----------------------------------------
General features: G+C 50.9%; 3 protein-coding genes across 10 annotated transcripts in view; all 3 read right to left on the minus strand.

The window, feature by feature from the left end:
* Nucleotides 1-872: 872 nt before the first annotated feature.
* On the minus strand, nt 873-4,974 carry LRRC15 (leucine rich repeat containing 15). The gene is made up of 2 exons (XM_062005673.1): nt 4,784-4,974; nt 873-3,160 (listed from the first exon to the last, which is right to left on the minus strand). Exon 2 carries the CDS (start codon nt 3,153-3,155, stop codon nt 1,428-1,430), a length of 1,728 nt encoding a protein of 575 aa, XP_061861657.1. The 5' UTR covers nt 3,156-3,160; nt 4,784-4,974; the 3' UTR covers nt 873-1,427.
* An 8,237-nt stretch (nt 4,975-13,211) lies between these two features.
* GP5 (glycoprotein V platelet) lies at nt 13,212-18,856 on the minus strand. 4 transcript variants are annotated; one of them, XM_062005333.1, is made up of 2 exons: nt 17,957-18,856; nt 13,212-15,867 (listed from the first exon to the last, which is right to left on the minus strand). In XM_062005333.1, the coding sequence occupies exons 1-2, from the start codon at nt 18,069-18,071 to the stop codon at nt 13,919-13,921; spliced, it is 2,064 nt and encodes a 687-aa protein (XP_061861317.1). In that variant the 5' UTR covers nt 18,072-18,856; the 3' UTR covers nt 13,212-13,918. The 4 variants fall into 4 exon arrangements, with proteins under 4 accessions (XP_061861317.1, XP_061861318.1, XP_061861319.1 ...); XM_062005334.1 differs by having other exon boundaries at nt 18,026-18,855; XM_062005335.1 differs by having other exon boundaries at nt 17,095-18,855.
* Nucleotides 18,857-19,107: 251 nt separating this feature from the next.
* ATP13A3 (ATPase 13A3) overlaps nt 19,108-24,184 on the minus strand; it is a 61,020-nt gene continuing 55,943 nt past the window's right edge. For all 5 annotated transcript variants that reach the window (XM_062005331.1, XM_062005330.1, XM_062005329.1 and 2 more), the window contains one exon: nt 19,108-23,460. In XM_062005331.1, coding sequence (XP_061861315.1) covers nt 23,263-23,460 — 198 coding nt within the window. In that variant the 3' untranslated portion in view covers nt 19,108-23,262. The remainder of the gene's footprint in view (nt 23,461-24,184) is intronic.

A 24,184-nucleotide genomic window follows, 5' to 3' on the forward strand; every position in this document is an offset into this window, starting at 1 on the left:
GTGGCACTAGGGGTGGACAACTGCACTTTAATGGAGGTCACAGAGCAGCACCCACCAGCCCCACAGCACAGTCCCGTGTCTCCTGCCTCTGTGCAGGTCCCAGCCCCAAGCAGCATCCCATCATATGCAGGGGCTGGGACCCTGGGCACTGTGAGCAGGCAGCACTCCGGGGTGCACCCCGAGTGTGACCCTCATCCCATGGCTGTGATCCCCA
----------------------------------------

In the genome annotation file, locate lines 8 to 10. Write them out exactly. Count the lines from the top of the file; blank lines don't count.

* ATP13A3 (ATPase 13A3) overlaps nt 19,108-24,184 on the minus strand; it is a 61,020-nt gene continuing 55,943 nt past the window's right edge. For all 5 annotated transcript variants that reach the window (XM_062005331.1, XM_062005330.1, XM_062005329.1 and 2 more), the window contains one exon: nt 19,108-23,460. In XM_062005331.1, coding sequence (XP_061861315.1) covers nt 23,263-23,460 — 198 coding nt within the window. In that variant the 3' untranslated portion in view covers nt 19,108-23,262. The remainder of the gene's footprint in view (nt 23,461-24,184) is intronic.

A 24,184-nucleotide genomic window follows, 5' to 3' on the forward strand; every position in this document is an offset into this window, starting at 1 on the left:
GTGGCACTAGGGGTGGACAACTGCACTTTAATGGAGGTCACAGAGCAGCACCCACCAGCCCCACAGCACAGTCCCGTGTCTCCTGCCTCTGTGCAGGTCCCAGCCCCAAGCAGCATCCCATCATATGCAGGGGCTGGGACCCTGGGCACTGTGAGCAGGCAGCACTCCGGGGTGCACCCCGAGTGTGACCCTCATCCCATGGCTGTGATCCCCA